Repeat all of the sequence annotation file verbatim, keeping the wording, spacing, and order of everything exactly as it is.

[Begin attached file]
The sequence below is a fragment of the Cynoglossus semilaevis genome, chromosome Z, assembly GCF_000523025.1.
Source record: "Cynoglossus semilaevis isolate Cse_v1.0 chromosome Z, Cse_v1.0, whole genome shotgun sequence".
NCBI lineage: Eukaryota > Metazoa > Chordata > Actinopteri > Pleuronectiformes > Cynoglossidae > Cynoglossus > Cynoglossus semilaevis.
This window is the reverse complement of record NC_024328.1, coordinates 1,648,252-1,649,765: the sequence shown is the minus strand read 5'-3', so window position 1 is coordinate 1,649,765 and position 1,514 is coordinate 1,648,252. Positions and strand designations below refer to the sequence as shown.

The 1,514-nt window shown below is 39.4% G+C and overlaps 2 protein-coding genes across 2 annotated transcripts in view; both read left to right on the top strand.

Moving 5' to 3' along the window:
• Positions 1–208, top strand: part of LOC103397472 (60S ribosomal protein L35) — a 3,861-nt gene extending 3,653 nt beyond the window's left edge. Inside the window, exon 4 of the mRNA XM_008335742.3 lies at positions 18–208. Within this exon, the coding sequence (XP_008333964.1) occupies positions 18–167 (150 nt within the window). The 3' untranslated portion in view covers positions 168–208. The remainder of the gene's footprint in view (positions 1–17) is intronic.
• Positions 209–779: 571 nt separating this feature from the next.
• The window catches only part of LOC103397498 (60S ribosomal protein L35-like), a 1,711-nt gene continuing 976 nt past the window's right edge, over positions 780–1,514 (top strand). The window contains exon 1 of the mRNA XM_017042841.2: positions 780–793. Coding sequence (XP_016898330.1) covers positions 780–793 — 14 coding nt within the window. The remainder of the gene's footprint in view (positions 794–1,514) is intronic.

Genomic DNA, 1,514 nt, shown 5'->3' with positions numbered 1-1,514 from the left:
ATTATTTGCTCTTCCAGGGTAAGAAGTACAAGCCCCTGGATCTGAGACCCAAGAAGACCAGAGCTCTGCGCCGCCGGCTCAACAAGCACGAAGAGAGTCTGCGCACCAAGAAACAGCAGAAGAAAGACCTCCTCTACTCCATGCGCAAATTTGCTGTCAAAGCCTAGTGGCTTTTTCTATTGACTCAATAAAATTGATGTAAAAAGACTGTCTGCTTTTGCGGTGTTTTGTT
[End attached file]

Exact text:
The sequence below is a fragment of the Cynoglossus semilaevis genome, chromosome Z, assembly GCF_000523025.1.
Source record: "Cynoglossus semilaevis isolate Cse_v1.0 chromosome Z, Cse_v1.0, whole genome shotgun sequence".
NCBI lineage: Eukaryota > Metazoa > Chordata > Actinopteri > Pleuronectiformes > Cynoglossidae > Cynoglossus > Cynoglossus semilaevis.
This window is the reverse complement of record NC_024328.1, coordinates 1,648,252-1,649,765: the sequence shown is the minus strand read 5'-3', so window position 1 is coordinate 1,649,765 and position 1,514 is coordinate 1,648,252. Positions and strand designations below refer to the sequence as shown.

The 1,514-nt window shown below is 39.4% G+C and overlaps 2 protein-coding genes across 2 annotated transcripts in view; both read left to right on the top strand.

Moving 5' to 3' along the window:
• Positions 1–208, top strand: part of LOC103397472 (60S ribosomal protein L35) — a 3,861-nt gene extending 3,653 nt beyond the window's left edge. Inside the window, exon 4 of the mRNA XM_008335742.3 lies at positions 18–208. Within this exon, the coding sequence (XP_008333964.1) occupies positions 18–167 (150 nt within the window). The 3' untranslated portion in view covers positions 168–208. The remainder of the gene's footprint in view (positions 1–17) is intronic.
• Positions 209–779: 571 nt separating this feature from the next.
• The window catches only part of LOC103397498 (60S ribosomal protein L35-like), a 1,711-nt gene continuing 976 nt past the window's right edge, over positions 780–1,514 (top strand). The window contains exon 1 of the mRNA XM_017042841.2: positions 780–793. Coding sequence (XP_016898330.1) covers positions 780–793 — 14 coding nt within the window. The remainder of the gene's footprint in view (positions 794–1,514) is intronic.

Genomic DNA, 1,514 nt, shown 5'->3' with positions numbered 1-1,514 from the left:
ATTATTTGCTCTTCCAGGGTAAGAAGTACAAGCCCCTGGATCTGAGACCCAAGAAGACCAGAGCTCTGCGCCGCCGGCTCAACAAGCACGAAGAGAGTCTGCGCACCAAGAAACAGCAGAAGAAAGACCTCCTCTACTCCATGCGCAAATTTGCTGTCAAAGCCTAGTGGCTTTTTCTATTGACTCAATAAAATTGATGTAAAAAGACTGTCTGCTTTTGCGGTGTTTTGTT